Have you ever considered owning a milk cow? It’s a bit more complicated than you may think. It’s rather trendy right now to have a backyard milk cow, but many people don’t realize how involved it can be. If you are thinking of having a cow and just milking it twice a week to get the milk you need for your family, here are some things you will want to know before diving in.
1 – A milk cow makes more milk than it’s own small calf can drink. Due to selective breeding, dairy cows make from 2-4 gallons of milk twice a day. Dairy farms want cows that can produce the most milk to sell, which is way more than a baby calf can drink. If you don’t want to milk your cow twice daily every day (they don’t take weekends or holidays off), then you will need to get more calves to drink the milk. Our cow, Chrome, recently calved and here are her new foster calves.
2 – Cows that produce 5 or more gallons of milk per day eat a lot. Our cows are on pasture 24 hours a day. We still feed 10 pounds of grain twice daily. We go through a 50-pound sack of feed every 2 1/2 days for each lactating cow. If you feed less, your cow will produce less and be VERY thin. Dairy cows are “bony” to begin with, and if they aren’t being fed enough, all of their body reserves will be put into making milk.
3 – Different breeds have different requirements. This photo is from a 4-H show. These giant cows are Holsteins from a local dairy farm. They produce almost twice the milk of a smaller Jersey cow. They are meant for massive milk quantity production. These ladies do not make great backyard cows. They are high maintenance, eat 30+ pounds of grain daily, and are a little less sociable than Jerseys.
4 – Udders are delicate and can be injured or become infected rather easily. I’ve seen mastitis that causes abscessing of the udder, teats ripped or injured, hot swollen quarters that require pain medication for the cow. If the udder is not milked out completely every 12 hours, that leftover milk in the udder will cause mastitis. Then the udder must be treated with antibiotics and the milk can’t be consumed by humans for 3 or more days after the treatment.
5 – Hand-milking sounds romantic and “Little House on the Prarie” but it is torture. Remember that we are milking out around 2-3 gallons of milk twice a day. Hand-milking not only takes 5 times a long as machine milking, but there are so many more chances for contamination and spilled milk. A milking machine can empty a full udder of 2 1/2 gallons of milk in about 5-7 minutes in a closed system that prevents hair, dirt, and spilled milk. If the cow kicks while you are hand-milking, she can knock over the bucket and easily dump your hard work onto the barn floor.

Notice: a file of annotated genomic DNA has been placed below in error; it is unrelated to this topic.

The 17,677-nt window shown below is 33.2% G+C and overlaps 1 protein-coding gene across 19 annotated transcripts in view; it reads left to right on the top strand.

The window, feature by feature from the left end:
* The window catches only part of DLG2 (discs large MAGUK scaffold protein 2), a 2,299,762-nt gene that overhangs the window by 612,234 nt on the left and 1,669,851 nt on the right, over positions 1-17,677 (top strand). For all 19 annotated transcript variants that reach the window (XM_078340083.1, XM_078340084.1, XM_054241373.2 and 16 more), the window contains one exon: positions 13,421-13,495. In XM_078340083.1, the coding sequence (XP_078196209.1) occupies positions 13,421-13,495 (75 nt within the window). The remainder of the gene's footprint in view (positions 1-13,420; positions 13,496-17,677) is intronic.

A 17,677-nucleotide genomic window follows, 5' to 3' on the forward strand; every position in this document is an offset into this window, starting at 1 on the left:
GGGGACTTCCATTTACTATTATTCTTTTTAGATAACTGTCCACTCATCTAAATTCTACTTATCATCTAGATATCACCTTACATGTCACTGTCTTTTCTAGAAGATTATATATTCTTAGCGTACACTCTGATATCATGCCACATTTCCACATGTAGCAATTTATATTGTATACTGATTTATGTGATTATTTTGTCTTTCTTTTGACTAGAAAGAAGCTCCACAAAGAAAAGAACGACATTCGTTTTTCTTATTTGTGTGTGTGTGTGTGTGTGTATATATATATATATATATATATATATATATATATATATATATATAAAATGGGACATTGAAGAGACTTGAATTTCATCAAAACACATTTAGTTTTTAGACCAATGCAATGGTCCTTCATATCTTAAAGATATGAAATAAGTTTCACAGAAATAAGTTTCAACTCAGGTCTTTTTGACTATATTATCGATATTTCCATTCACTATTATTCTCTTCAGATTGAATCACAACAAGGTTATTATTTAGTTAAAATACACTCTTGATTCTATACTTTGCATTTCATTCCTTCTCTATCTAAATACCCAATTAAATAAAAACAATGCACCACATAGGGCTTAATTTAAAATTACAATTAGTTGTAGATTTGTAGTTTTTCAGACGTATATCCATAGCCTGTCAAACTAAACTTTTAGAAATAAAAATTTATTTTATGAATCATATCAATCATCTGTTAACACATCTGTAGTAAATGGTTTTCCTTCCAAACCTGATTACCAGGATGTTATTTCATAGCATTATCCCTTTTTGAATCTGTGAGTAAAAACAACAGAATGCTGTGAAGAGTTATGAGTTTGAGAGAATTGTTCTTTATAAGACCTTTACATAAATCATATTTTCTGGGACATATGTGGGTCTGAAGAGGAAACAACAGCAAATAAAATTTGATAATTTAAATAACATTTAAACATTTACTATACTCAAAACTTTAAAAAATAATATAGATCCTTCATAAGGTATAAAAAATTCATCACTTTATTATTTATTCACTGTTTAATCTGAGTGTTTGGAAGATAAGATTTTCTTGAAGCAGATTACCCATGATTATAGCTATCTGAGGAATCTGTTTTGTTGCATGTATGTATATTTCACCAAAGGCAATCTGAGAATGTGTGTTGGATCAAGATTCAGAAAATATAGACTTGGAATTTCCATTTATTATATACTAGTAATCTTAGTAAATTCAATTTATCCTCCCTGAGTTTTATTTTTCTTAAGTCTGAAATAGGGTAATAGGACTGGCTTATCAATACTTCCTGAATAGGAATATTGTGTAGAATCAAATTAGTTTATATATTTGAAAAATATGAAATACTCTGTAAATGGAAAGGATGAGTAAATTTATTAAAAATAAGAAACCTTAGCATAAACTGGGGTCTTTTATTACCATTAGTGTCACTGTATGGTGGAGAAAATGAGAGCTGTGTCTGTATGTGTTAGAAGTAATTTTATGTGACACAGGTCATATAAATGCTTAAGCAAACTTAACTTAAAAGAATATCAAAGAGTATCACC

So why can’t we just leave the cow’s own calf with her and milk when we want? Because dairy cows are not beef cows. Look at this udder on this beef cow:
You can barely see it. This beef mama will only produce enough milk for her calf to nurse. A calf only needs 1/2 – 3/4 of a gallon of milk twice daily to thrive. That’s normal and natural for a cow who is only nursing her one calf.
For milk cows that have been bred (genetically selected) to produce mass volumes of milk for human consumption, that just doesn’t work. For that reason, homesteaders may choose dual-purpose breeds of cattle that only produce 1 gallon or so per milking. The other option is a dairy/beef crossbred cow. We have a 1/2 Jersey, 1/2 Hereford cow in our beef herd and she raises big, healthy babies every year. She could also be milked as she makes more milk than a normal beef cow.
6 – Cows must have babies to produce milk. Many people think since they are milk cows, they will simply make milk. Not true. They are no different than any other mammal. Cows normally lactate for 305 days. The cow must be rebred to a bull or with artificial insemination about 2-3 months after calving. She will then continue to produce milk until she is ready to give birth again. 60 days befor her new baby is born, you must stop milking her so that she can make colostrum for her next calf. That 2-month “rest” time is to allow her udder to regenerate itself and prepare colostrum for the newborn calf.
Colostrum is the “first milk” that contains the calf’s entire immune system. The cow puts every single immune item she knows about into this milk. The calf can absorb all of those immunity pieces directly from its stomach & intestinal tract into the bloodstream. Without quality colostrum in the first 24 hours of life, the calf’s chance of survival is low.
As with milk, the cow produces more colostrum than the calf can drink. I always milk the cow out after the calf has nursed for 24 hours, and then freeze the remaining colostrum for use in emergency situations – like the twin Hereford heifers that I posted about back in December. They received life-saving colostrum from my freezer because their mom could not provide it for them.
I hope this helps you. Owning a backyard cow is a lot of work, but in my opinion, the rewards are well worth the work!